Civilized Anti-Crime Initiative Offers Hope for a Brighter Future

In these hard times the news from Jamaica is not always encouraging, but once in a while I hear or read about something that lifts up my spirits. Recently, for example, a friend sent me a video titled “Heal Jamaica,” and it moved me so much I used it in the next day’s “By George” blog. If you haven’t caught the video yet, you can click here:

Another uplifting bit of news came from a Gleaner story about the Ministry of National Security’s Community Animation Programme, which is reportedly making a big difference to the lives of people in March Pen, an urban community in the Spanish Town area.

According to Ivan Barnes, President of the March Pen Road Community Council, there has been a dramatic decline in the number of young people on the streets and community residents have been settling disputes in a more amicable way since the programme started. The Gleaner article quoted Barnes as saying:

“The community is fairly quiet now. Currently we have over 100 young persons, some of whom used to sit on the road, who are now in the CSI programme. We also have some of the same persons joining in with the Animation Programme, seeking a different way out, in terms of dealing with issues that may confront them on a daily basis.”

The Ministry of National Security launched the crime fighting programme on April 1, through the Community Security Initiative (CSI), with the aim of bringing together community leaders and residents, and the police, in a setting where they can work out conflicts and head off violence.

“The programme has brought us to a level where … as a community (we) can talk to the ‘dons’, or whoever is in conflict. We can explain to them how to go about resolving their problems, who to talk to and all that,” Mr. Barnes was quoted as saying. “If anything happens in the community, we are the first ones they run to, before it escalates. So that level of understanding is very much alive in the community. We don’t have to force anyone to join. I think they have grasped the fact that this is the best way to resolve their problems.”

Catering student Danniee Williams, who is participating in the animator training programme, said March Pen “was a troubled community, but it no longer is.”

“When violence or conflicts occur, we just have to deal with them and do it in the right form,” she said.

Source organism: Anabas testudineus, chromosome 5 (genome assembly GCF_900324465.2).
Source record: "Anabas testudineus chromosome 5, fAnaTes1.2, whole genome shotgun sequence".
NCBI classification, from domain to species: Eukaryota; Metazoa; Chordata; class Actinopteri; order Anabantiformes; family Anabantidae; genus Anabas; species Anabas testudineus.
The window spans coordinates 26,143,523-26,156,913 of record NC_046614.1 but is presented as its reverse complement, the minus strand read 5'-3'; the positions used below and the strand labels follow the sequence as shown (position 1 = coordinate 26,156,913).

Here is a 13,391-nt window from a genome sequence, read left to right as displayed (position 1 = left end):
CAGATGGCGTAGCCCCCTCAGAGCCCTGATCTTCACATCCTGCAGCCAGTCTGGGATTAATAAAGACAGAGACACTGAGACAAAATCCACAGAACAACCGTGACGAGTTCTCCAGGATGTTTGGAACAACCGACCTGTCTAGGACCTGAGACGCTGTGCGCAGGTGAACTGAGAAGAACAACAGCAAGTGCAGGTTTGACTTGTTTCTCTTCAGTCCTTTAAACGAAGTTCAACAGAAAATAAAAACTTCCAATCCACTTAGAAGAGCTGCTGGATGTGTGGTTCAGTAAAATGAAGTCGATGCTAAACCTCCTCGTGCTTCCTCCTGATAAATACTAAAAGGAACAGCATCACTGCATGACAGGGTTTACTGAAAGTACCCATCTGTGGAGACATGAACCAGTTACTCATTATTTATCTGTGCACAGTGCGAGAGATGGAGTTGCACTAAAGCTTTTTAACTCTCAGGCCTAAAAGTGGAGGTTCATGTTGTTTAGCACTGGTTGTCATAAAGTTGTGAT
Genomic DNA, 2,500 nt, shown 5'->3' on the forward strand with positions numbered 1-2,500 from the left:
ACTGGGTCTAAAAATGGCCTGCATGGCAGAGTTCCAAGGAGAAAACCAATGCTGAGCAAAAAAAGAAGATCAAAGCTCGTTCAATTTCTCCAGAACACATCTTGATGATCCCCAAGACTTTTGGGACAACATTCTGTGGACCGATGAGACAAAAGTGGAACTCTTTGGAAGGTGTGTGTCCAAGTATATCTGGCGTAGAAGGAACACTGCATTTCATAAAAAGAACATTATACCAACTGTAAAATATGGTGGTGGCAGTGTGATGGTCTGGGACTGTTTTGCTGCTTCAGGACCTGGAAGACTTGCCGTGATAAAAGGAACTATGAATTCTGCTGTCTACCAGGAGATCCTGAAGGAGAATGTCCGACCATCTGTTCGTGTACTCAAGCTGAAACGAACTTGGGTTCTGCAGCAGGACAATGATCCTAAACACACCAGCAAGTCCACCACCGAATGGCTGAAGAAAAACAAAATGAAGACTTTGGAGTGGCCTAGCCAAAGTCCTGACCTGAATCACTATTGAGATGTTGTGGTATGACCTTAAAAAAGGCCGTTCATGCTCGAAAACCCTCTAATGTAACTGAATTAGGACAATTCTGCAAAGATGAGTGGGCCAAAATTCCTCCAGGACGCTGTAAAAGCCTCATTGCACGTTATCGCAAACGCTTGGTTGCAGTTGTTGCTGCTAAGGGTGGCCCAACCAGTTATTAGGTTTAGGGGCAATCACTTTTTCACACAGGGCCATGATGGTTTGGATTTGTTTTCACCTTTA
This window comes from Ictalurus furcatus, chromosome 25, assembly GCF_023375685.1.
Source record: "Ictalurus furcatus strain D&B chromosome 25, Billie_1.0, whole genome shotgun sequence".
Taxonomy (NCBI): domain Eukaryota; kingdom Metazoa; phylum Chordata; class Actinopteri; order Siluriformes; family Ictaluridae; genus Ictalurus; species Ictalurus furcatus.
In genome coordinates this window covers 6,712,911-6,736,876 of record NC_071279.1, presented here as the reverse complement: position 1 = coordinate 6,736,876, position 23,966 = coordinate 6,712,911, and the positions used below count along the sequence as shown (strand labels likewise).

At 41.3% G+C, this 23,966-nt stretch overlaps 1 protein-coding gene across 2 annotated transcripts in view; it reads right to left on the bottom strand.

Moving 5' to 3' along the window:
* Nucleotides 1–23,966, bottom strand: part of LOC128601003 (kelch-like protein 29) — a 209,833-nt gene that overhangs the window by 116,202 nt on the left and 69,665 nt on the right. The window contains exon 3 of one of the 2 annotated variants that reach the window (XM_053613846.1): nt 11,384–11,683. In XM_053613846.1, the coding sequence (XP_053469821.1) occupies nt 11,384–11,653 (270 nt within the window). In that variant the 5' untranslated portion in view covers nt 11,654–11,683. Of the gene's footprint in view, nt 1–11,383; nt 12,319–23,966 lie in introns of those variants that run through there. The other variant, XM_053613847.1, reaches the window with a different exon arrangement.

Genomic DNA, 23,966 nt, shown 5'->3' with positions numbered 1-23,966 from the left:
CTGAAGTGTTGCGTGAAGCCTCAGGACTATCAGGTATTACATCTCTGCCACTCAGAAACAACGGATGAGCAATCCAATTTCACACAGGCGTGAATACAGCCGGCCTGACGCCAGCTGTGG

I am impressed by the level of sophistication being displayed by the Jamaican government. In Florida, where I live, it seems that the knee-jerk response to crime is to gun down the perpetrators – or at least slap them in prison. The news that a more civilized approach, based on prevention rather than retribution, is working in Jamaica is music to my ears.

And from the results reported so far, this programme seems to be catching on.

CSI Director Patricia Balls reports overwhelming interest from communities. “We find that there are a number of communities that we did not have on our list, because we wanted to start with about eight. These communities would be those that the CSI and Peace Management Initiative are already working in. But, we will be including communities such as Tivoli Gardens, because of the popular demand,” she said.

This programme is part of the wider campaign called ‘Together We Can Stop It’. That campaign is designed to:

  • Foster a partnership between citizens and law enforcement officers in the fight against crime
  • Encourage citizens to take preventive actions to guard against the abduction and rape of women and children
  • Motivate citizens to pass on to law enforcement officers vital information on murder, abduction, rape, abuse and any other major crimes.

I know the global economic crisis must be making it very difficult for Jamaica to address the chronic problems of poverty and crime, but civilized initiatives like this make me feel that the island’s leaders are up to the challenge.